Protocol Analysis #5
This is the fifth article in our Protocol Analysis series. In this series, we use our investment template outlined in How to Analyse a Web3 Protocol to fundamentally and critically analyse a variety of crypto protocols, aiming to separate the ‘real’ from the hype. Let’s dive in!
Protocol: GMX, a decentralized spot and perpetual exchange that was built on Arbitrum (Layer 2 Ethereum scaling solution) and then Avalanche (AVAX) with plans of launching on other chains in the future. Since GMX is decentralised, all trades are executed entirely on-chain through wallets with no need for KYC.
Overview of GMX 🗒️
GMX allows users to trade spot markets for certain assets as well as trade perpetual swaps (perps) using leverage up to 30x. GMX has a pool of assets known as the GLP pool through which spot and perp trades are executed. Liquidity providers who deposit into GLP pools earn fees from market making, swaps, and leveraged trading.
One of GMX’s defining features is its unique oracle pricing method which enables extremely low slippage. The pricing is dynamic and is supported by Chainlink Oracles and aggregated prices from exchanges like FTX and Binance. We’ll dive further into GLP pools and the oracle pricing method below.
Another aspect that stands out is that GMX has had no VC fundraising. It started life out as Gambit Protocol on Binance Smart Chain and had two native tokens – GMT and XVIX. The raise for these two tokens was from the public community.
How Does GMX Work? 🤷
GMX has a two-token model: $GMX and $GLP. Let’s start with liquidity providers and GLP.
Users can deposit liquidity into a pool of supported assets with any one of the assets, and then mint GLP tokens which represent their share of the GLP pool. They can also redeem any assets by burning their GLP tokens. The versions of GMX on Arbitrum and Avalanche have two separate GLP pools with differing constituent assets – ETH, BTC, LINK, UNI, USDC, USDT, DAI, and FRAX on Arbitrum, and AVAX, ETH, BTC, and USDC on Avalanche. The Arbitrum and Avalanche versions work in exactly the same way, with the assets being the only difference.
Given that the value of the GLP token changes depending on how the value of the index assets inside the GLP pool change, the GLP pool essentially mimics an index fund of high-quality crypto assets. The GLP pool also serves as a counterparty for traders using the GMX exchange to perform spot and perp trades. Let’s break this down further. When traders open leveraged positions on GMX, they use assets within the GLP. For example, if a trader wants 2 BTC worth of leverage, then 2 BTC is ‘rented out’ from the GLP to the trader to give them their exposure. Therefore, if the trader makes a profit, BTC is withdrawn from the GLP and paid to the trader as profit. It can hence be deduced that GLP holders essentially lose money when traders make profits and make money when traders make losses.
The fees associated with minting GLP tokens using a certain asset depend on which of the assets in the pool are underweight or overweight. If, for example, ETH is underweight in the pool, the fees for minting GLP using ETH are lower, thus incentivising ETH to be added to the pool. The weights are also adjusted to help GLP holders hedge against traders’ open positions. If more traders are long LINK, the pool has a higher LINK weight, and if open positions skew short, the pool increases its proportion of stablecoins to protect downside. All of this results in GLP being one of the more ‘stable’ indices in crypto, with downside and upside both minimised.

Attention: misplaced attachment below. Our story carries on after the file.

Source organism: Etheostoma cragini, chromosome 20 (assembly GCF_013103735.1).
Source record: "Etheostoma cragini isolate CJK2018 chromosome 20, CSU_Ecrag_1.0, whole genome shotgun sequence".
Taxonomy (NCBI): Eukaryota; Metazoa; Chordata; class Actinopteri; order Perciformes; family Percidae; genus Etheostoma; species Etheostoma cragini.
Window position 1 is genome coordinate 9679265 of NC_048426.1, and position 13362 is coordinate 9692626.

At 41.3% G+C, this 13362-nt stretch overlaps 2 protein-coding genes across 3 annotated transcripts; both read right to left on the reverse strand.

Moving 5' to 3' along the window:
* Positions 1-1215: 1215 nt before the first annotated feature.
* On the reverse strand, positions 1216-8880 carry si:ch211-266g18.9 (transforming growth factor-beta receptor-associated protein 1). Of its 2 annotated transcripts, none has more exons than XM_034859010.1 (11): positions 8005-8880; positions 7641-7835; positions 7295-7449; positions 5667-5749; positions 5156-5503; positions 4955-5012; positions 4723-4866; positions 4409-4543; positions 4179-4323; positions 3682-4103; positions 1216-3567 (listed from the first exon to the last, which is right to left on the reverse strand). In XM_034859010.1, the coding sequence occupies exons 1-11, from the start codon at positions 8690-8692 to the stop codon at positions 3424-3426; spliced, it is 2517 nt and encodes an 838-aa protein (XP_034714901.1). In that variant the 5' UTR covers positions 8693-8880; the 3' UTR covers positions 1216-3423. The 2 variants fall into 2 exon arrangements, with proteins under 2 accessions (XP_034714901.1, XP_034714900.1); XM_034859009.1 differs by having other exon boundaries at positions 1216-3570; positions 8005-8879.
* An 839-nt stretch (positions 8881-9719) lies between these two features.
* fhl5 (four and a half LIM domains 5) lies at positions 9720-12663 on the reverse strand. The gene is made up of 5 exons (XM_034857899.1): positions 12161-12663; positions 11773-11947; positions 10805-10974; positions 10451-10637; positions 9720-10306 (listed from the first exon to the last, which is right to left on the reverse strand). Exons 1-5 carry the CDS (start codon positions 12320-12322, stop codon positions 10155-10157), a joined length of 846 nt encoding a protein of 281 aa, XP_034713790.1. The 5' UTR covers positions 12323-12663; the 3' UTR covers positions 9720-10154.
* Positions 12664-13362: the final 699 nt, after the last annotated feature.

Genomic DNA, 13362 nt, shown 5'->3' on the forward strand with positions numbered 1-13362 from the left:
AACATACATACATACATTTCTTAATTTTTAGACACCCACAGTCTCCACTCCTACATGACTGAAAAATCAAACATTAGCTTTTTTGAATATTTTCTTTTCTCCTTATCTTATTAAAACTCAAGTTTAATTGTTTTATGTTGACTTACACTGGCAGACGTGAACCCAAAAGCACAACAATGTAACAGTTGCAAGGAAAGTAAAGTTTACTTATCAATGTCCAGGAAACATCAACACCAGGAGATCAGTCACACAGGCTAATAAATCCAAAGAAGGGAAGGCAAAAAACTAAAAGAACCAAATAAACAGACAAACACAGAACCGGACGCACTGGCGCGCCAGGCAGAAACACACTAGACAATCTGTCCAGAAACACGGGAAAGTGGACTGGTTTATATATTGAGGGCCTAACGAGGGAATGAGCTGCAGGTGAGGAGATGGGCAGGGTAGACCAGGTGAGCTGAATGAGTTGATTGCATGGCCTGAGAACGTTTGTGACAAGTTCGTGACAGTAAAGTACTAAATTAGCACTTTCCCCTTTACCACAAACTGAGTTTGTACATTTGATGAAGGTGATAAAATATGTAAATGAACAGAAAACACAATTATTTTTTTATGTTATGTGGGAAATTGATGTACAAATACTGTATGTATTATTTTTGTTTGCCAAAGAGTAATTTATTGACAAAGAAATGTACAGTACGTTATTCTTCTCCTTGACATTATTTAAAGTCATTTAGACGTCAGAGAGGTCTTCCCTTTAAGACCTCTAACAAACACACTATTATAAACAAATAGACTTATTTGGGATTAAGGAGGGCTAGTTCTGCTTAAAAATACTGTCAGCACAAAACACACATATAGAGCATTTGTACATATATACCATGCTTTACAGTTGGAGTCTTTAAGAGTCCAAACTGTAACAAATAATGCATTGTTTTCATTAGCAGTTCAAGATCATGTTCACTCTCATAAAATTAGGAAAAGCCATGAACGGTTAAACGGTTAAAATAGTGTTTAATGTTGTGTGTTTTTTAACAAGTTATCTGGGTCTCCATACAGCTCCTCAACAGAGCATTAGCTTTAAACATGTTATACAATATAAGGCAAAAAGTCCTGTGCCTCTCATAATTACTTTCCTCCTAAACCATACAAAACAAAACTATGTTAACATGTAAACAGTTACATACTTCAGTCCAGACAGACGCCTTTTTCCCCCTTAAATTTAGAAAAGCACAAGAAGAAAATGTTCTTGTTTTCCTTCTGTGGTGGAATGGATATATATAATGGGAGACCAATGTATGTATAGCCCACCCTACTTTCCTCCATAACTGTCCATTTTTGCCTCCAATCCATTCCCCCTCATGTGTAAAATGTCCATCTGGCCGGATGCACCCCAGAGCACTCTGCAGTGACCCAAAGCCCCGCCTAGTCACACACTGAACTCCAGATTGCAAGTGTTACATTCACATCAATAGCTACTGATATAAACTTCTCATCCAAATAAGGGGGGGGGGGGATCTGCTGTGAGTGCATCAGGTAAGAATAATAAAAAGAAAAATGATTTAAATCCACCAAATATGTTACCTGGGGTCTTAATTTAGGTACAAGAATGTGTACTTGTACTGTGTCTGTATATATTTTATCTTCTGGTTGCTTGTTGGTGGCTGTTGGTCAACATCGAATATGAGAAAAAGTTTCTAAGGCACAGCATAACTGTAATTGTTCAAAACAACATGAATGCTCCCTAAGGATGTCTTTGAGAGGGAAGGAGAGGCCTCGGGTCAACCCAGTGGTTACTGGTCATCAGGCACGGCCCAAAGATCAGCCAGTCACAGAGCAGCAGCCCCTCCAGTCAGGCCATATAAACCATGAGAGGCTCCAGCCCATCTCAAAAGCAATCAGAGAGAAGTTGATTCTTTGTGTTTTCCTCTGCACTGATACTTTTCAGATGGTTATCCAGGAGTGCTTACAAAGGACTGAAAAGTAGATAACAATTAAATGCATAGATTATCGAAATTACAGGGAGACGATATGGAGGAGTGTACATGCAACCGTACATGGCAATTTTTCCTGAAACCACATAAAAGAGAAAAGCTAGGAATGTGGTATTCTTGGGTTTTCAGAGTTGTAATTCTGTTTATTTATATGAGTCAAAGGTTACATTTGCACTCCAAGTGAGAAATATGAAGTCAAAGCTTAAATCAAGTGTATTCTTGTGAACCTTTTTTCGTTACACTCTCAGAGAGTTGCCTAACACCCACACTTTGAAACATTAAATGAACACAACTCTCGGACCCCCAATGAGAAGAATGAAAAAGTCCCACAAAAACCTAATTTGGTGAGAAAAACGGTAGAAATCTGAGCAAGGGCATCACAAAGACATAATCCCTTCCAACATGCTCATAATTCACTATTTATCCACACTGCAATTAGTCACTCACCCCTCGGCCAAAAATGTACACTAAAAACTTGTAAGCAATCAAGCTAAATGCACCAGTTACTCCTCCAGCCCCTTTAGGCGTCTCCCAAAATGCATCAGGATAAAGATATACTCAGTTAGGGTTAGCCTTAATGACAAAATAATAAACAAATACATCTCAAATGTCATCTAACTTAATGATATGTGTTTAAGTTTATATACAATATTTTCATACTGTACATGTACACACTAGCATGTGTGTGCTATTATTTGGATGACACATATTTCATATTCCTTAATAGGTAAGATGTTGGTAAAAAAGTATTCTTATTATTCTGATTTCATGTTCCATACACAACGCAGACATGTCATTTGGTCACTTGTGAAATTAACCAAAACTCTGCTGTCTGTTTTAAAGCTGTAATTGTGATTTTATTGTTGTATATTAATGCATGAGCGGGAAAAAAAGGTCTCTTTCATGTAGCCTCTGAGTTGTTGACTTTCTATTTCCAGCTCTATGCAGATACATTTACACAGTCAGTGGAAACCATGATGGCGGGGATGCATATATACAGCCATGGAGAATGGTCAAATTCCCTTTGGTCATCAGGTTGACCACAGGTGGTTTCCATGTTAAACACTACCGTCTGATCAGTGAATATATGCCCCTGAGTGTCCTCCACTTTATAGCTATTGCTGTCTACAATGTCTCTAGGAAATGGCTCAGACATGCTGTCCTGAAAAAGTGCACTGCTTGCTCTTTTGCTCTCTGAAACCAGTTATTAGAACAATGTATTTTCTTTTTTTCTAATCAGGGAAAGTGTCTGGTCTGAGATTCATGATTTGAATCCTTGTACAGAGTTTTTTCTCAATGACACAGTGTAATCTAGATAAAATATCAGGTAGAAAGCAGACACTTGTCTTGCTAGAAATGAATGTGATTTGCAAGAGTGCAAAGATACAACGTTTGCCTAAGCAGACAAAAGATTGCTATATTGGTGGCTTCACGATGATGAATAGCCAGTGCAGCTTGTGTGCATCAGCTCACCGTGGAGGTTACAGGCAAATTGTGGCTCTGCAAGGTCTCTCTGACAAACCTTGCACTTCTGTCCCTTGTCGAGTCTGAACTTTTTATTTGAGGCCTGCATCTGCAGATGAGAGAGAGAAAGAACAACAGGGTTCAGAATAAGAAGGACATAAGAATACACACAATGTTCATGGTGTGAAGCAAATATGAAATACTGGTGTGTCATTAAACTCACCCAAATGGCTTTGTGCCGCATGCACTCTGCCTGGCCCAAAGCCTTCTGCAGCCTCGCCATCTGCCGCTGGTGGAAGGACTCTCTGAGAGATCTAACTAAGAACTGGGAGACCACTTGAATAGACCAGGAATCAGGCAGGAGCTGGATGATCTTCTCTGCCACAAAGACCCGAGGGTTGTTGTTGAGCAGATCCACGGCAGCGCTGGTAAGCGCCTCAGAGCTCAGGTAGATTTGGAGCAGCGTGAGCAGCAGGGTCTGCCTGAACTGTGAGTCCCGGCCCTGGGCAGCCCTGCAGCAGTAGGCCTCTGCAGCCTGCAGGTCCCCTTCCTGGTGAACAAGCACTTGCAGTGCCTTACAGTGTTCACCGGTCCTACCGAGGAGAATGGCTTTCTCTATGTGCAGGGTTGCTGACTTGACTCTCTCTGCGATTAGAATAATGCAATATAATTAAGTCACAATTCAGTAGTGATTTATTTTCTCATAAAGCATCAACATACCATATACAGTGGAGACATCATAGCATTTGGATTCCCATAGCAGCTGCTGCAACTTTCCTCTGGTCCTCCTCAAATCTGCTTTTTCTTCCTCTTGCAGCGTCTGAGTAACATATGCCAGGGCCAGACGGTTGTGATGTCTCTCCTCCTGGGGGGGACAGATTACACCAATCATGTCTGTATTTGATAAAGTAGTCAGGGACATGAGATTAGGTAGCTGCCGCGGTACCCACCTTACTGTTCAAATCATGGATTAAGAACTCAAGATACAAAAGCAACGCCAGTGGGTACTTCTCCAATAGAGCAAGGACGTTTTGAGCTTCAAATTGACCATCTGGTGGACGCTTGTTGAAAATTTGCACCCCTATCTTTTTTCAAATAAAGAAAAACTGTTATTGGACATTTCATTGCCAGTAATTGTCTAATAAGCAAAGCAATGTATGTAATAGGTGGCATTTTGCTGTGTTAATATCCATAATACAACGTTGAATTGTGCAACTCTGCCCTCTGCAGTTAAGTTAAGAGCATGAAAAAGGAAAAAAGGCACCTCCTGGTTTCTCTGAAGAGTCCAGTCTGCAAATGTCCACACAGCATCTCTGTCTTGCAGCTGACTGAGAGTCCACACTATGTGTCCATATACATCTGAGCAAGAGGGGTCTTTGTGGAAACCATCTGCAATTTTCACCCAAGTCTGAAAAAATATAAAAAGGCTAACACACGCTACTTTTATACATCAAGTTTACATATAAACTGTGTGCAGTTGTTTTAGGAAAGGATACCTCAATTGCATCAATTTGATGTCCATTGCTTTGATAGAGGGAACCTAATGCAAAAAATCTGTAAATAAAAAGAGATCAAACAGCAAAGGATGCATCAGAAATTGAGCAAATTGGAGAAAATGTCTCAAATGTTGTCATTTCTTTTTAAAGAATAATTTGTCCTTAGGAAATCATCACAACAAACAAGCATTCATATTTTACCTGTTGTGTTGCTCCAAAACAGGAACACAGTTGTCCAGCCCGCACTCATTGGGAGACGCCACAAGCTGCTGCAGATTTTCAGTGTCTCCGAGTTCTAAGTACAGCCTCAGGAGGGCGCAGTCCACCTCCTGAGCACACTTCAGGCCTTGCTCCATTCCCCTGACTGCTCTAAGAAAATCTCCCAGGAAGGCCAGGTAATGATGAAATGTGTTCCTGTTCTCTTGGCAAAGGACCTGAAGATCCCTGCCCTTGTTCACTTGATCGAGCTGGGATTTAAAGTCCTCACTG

GLP holders make fees from market making, swap fees and leveraged trading. All fees are paid out in ETH on Arbitrum and in AVAX on Avalanche, hence giving LP’s and GMX holders ‘real yield’. The trend of real yield has really caught on, especially following the Terra crash and 3AC, Celsius, and Voyager implosions. Giving users profit in more widely transacted tokens such as ETH is a positive sign for user retention.
This entire process can be summarized with the amazing diagrams made by @RileyGMI in his post about GMX:
Staking GMX earns 30% of all fees on both Arbitrum and Avalanche plus emissions and ‘multiplier points’, which we’ll explore further in the Tokenomics section below – the Escrowed GMX model is particularly interesting. GLP holders, meanwhile, only earn 70% fees from the specific chain from the above two that they have been deployed on. GMX stakers face much lower risk than GLP holders, who also have to bear the risk of losing some value in both bull and bear markets. As these two tweets from @FloodCapital summarise:
GMX’s product is also geared squarely towards traders. The protocol is able to offer low slippage and fees. Low slippage is achieved by using an oracle pricing model instead of the typical AMM model used by most DEXes. This oracle pricing model uses Chainlink to source the prices of supported assets from top centralised exchanges which leads to more accurate price discovery. This also means LP’s don't suffer from impermanent loss which is a huge step forward in protocol design. In the AMM model, since they use an x*y=k model of pricing an asset, it can lead to huge slippage as there is a need for LP’s to constantly conduct arbitrage trades to ensure the price is as close to market price as possible. This also reduces the risk of liquidation significantly since prices do not sometimes arbitrarily ‘bounce’ – go down and back up quickly, which triggers automated liquidations even when the ‘true’ price did not fall as much.
GMX charges a trading fee of 0.1% when opening and closing a position. Traders also pay a ‘borrow’ fee to the GLP pool every hour, which varies according to pool utilisation.